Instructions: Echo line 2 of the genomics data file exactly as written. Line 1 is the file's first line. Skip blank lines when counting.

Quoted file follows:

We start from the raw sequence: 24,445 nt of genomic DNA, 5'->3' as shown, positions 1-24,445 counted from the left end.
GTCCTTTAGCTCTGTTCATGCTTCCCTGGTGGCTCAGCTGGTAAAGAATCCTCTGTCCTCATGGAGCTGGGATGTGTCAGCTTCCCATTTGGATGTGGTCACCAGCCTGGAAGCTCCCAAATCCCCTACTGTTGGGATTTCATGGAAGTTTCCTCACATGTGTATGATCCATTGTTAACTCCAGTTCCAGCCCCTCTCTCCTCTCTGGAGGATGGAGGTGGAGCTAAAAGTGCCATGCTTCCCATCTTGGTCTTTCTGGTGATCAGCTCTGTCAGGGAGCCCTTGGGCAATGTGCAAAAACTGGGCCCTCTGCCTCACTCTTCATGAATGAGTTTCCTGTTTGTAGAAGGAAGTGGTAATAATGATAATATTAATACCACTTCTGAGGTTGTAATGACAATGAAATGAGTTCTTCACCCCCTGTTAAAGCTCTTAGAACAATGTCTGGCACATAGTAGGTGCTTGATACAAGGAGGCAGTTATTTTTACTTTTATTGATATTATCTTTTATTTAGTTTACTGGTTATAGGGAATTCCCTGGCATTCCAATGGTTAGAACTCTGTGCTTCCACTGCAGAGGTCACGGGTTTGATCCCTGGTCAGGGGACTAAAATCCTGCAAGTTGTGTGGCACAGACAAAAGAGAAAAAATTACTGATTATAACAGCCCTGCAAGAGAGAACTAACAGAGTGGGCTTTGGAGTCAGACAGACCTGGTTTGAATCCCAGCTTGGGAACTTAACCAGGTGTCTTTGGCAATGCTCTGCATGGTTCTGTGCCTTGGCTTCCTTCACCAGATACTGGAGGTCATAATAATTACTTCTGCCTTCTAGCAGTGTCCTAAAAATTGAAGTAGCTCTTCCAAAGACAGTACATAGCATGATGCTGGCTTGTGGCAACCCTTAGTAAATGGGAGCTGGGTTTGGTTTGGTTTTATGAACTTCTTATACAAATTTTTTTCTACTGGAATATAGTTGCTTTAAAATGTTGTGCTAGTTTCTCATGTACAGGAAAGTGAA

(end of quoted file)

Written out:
GTCCTTTAGCTCTGTTCATGCTTCCCTGGTGGCTCAGCTGGTAAAGAATCCTCTGTCCTCATGGAGCTGGGATGTGTCAGCTTCCCATTTGGATGTGGTCACCAGCCTGGAAGCTCCCAAATCCCCTACTGTTGGGATTTCATGGAAGTTTCCTCACATGTGTATGATCCATTGTTAACTCCAGTTCCAGCCCCTCTCTCCTCTCTGGAGGATGGAGGTGGAGCTAAAAGTGCCATGCTTCCCATCTTGGTCTTTCTGGTGATCAGCTCTGTCAGGGAGCCCTTGGGCAATGTGCAAAAACTGGGCCCTCTGCCTCACTCTTCATGAATGAGTTTCCTGTTTGTAGAAGGAAGTGGTAATAATGATAATATTAATACCACTTCTGAGGTTGTAATGACAATGAAATGAGTTCTTCACCCCCTGTTAAAGCTCTTAGAACAATGTCTGGCACATAGTAGGTGCTTGATACAAGGAGGCAGTTATTTTTACTTTTATTGATATTATCTTTTATTTAGTTTACTGGTTATAGGGAATTCCCTGGCATTCCAATGGTTAGAACTCTGTGCTTCCACTGCAGAGGTCACGGGTTTGATCCCTGGTCAGGGGACTAAAATCCTGCAAGTTGTGTGGCACAGACAAAAGAGAAAAAATTACTGATTATAACAGCCCTGCAAGAGAGAACTAACAGAGTGGGCTTTGGAGTCAGACAGACCTGGTTTGAATCCCAGCTTGGGAACTTAACCAGGTGTCTTTGGCAATGCTCTGCATGGTTCTGTGCCTTGGCTTCCTTCACCAGATACTGGAGGTCATAATAATTACTTCTGCCTTCTAGCAGTGTCCTAAAAATTGAAGTAGCTCTTCCAAAGACAGTACATAGCATGATGCTGGCTTGTGGCAACCCTTAGTAAATGGGAGCTGGGTTTGGTTTGGTTTTATGAACTTCTTATACAAATTTTTTTCTACTGGAATATAGTTGCTTTAAAATGTTGTGCTAGTTTCTCATGTACAGGAAAGTGAA